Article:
Pacific Gas & Electric Corp., the parent company of California's largest utility, plans to file for Chapter 11 bankruptcy protection amid what could be billions of dollars in liability costs over the massive wildfires that have torn through California in recent years.

The company made the announcement Monday. Just hours earlier, PG&E said that its CEO, Geisha Williams, would be stepping down.

The state's fire agency, Cal Fire, determined in June that PG&E equipment had sparked 17 wildfires across Northern California in 2017. In 12 of those fires, the agency's findings were referred to the appropriate county District Attorney's offices for potential violations of state law.

And regulators are now investigating the utility's potential culpability in November's Camp Fire, the deadliest in state history.

If PG&E is found legally responsible for some or all of the costs connected to the 2017 and 2018 Northern California wildfires, its liability could exceed $30 billion, according to the company's filing with the Securities and Exchange Commission on Monday. And that figure does not include potential punitive damages, fines and penalties or damages related to future claims.

California law says utility companies can be held liable for fire damage caused by their equipment, even if they weren't negligent in maintenance.

"We believe a court-supervised process under Chapter 11 will best enable PG&E to resolve its potential liabilities in an orderly, fair and expeditious fashion," interim CEO John Simon, the company's general counsel, said in a statement. "We expect this process also will enable PG&E to access the capital and resources we need to continue providing our customers with safe service and investing in our systems and infrastructure."

The company, based in San Francisco, is required by law to give 15 days' notice of bankruptcy. Electric and natural gas customers will not notice any change in service, the utility said.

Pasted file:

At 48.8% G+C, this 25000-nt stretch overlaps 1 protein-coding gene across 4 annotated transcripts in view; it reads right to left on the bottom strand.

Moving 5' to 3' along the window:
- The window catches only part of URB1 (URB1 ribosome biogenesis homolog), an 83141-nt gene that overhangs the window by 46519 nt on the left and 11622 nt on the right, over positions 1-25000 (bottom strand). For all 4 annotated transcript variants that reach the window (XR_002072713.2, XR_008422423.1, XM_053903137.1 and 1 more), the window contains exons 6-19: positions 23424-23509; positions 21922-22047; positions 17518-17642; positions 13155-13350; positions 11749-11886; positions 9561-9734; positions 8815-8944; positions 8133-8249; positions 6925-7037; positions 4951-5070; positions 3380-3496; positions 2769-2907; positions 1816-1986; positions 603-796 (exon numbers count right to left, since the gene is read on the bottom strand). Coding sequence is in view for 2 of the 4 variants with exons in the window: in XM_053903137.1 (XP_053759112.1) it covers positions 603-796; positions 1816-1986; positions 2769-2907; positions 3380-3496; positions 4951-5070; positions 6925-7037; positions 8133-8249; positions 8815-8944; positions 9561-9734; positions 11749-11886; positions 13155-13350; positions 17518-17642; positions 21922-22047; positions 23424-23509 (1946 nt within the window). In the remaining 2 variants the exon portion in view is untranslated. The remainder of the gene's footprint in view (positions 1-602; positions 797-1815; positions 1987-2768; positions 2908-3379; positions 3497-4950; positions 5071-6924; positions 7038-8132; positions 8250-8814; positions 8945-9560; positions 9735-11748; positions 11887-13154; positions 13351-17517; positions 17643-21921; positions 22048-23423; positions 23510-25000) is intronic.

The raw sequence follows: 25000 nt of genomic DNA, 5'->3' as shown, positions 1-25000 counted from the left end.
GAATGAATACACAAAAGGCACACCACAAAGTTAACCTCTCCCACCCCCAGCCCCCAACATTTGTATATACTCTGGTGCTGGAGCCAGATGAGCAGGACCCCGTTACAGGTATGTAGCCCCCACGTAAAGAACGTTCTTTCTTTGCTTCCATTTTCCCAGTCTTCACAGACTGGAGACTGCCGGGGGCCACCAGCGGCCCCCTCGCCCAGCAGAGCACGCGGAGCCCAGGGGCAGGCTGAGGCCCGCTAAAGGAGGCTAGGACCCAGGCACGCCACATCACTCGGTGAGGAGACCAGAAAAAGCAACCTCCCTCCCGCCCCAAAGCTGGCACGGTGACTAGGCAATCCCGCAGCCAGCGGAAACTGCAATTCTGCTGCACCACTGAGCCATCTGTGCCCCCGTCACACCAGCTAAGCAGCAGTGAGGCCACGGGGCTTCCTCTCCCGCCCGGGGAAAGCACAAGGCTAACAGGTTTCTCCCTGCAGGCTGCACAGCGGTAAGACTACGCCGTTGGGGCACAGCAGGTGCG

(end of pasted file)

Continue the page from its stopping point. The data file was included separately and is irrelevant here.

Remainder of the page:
As NPR's Eric Westervelt reported earlier this month, PG&E has been exploring whether to sell off its natural gas unit this spring in order to pay its bills: "All net proceeds from the sale of PG&E's gas division would be used to set up a fund to pay billions of dollars in potential claims from wildfires, the sources said. ... The company also is exploring selling key real estate assets, including its San Francisco headquarters, and moving its operations elsewhere in the Bay Area, the sources say."

The company's already significant financial problems only deepened following the Camp Fire in Butte County, Calif., in which at least 86 people died and tens of thousands were displaced.

The California Department of Forestry and Fire Protection is still investigating the fire's cause, but PG&E says it experienced issues at part of its electrical system near where the fire broke out. Cal Fire says the Camp Fire began Nov. 8 at 6:33 a.m. local time on Pulga Road in Butte County — and PG&E sent an official notice to the California Public Utilities Commission describing an outage on one of its transmission lines at Pulga Road at 6:15 a.m.

Shares of PG&E Corp. had plummeted more than 48 percent as of mid-afternoon on Monday. The company has lost more than two-thirds of its market value vanish since the Camp Fire, Bloomberg reports, and in November, Moody's downgraded its credit rating nearly to junk status.

"California's existing liabilities laws weren't made for the new normal that we face going forward with these climate driven wildfires," Steve Malnight, a senior vice president at PG&E, told NPR member station KQED in August. "It's creating really significant financial risk to the utilities which will limit our ability to continue making the investments we need going forward."

PG&E's decision to replace its chief executive is likely intended to satisfy state regulators rather than investors, said Paul Patterson, an analyst who follows PG&E at Glenrock Associates LLC. "Making management changes is something the state is looking for, and handing the head of the CEO might placate the state," he told The Wall Street Journal.

Williams was at the helm of PG&E for less than two years, and was the first Latina CEO of a Fortune 500 company, the San Francisco Chronicle reports.

According to Monday's SEC filing, the company is aware of about 50 complaints on behalf of at least 2,000 plaintiffs over its possible role in the Camp Fire, including six that seek to be class-actions. PG&E says it is also aware of approximately 700 complaints on behalf of at least 3,600 plaintiffs related to the 2017 Northern California wildfires, five of which seek class-action status.

PG&E supplies electricity and gas to more than 5 million California households and has more than 20,000 employees.

Last week, a federal judge proposed requiring PG&E to re-inspect its entire electric grid and "remove or trim all trees that could fall onto its power lines." During the 2019 wildfire season, the company would also be required to turn off power in parts of the grid if windy conditions make them unsafe.

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